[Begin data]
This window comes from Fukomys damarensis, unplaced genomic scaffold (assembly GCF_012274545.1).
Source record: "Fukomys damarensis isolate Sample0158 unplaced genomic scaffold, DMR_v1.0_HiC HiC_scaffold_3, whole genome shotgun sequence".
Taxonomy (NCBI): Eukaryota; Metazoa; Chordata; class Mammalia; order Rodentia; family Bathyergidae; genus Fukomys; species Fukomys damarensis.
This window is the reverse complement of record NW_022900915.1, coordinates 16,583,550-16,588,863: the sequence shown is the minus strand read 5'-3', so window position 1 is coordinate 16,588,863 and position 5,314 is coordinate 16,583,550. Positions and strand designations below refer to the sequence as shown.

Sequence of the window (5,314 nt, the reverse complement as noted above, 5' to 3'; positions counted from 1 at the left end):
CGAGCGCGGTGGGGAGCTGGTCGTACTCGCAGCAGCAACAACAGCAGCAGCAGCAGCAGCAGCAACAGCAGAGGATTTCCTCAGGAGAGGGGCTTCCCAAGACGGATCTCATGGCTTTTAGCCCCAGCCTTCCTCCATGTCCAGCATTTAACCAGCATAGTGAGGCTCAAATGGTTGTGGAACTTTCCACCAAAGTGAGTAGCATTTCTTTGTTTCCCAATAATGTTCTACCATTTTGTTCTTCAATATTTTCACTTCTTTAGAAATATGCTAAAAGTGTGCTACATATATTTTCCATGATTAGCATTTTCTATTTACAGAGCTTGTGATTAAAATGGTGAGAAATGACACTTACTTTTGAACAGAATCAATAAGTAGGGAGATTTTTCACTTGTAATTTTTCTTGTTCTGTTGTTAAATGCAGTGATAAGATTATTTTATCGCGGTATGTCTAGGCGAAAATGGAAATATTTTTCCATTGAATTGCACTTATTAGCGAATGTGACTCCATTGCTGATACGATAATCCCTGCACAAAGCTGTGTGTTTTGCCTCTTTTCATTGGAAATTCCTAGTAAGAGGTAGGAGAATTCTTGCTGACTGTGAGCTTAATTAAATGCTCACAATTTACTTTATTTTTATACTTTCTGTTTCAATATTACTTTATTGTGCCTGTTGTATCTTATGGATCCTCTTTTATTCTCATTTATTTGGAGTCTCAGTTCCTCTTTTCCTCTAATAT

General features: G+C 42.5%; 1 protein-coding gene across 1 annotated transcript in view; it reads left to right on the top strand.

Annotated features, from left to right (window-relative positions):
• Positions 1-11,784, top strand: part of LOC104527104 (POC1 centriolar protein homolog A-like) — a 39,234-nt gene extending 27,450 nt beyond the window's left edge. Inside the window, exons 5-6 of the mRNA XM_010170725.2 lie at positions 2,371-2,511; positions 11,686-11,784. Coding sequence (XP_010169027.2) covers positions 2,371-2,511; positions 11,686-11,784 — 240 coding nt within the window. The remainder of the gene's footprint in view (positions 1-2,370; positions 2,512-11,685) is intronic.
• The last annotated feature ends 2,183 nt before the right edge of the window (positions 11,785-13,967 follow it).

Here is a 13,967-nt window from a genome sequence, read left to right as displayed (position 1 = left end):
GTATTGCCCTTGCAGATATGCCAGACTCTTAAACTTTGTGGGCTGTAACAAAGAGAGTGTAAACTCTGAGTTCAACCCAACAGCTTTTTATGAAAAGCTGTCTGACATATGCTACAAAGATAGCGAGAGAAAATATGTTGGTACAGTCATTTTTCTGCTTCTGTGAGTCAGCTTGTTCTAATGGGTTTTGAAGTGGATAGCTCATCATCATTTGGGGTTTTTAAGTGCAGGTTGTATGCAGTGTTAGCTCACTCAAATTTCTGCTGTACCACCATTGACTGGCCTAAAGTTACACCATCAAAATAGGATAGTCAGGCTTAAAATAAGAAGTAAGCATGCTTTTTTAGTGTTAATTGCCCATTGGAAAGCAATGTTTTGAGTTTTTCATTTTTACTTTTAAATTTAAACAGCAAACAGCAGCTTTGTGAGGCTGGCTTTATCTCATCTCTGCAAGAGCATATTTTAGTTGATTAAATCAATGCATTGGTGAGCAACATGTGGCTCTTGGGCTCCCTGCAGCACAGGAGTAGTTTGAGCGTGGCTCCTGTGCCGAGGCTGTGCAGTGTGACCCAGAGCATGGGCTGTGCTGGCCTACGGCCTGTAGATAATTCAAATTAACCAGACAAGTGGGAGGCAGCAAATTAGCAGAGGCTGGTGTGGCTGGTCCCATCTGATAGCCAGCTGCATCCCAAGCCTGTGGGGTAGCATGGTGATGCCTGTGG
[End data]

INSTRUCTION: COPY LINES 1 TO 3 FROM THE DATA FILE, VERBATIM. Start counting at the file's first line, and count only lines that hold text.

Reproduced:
This window comes from Fukomys damarensis, unplaced genomic scaffold (assembly GCF_012274545.1).
Source record: "Fukomys damarensis isolate Sample0158 unplaced genomic scaffold, DMR_v1.0_HiC HiC_scaffold_3, whole genome shotgun sequence".
Taxonomy (NCBI): Eukaryota; Metazoa; Chordata; class Mammalia; order Rodentia; family Bathyergidae; genus Fukomys; species Fukomys damarensis.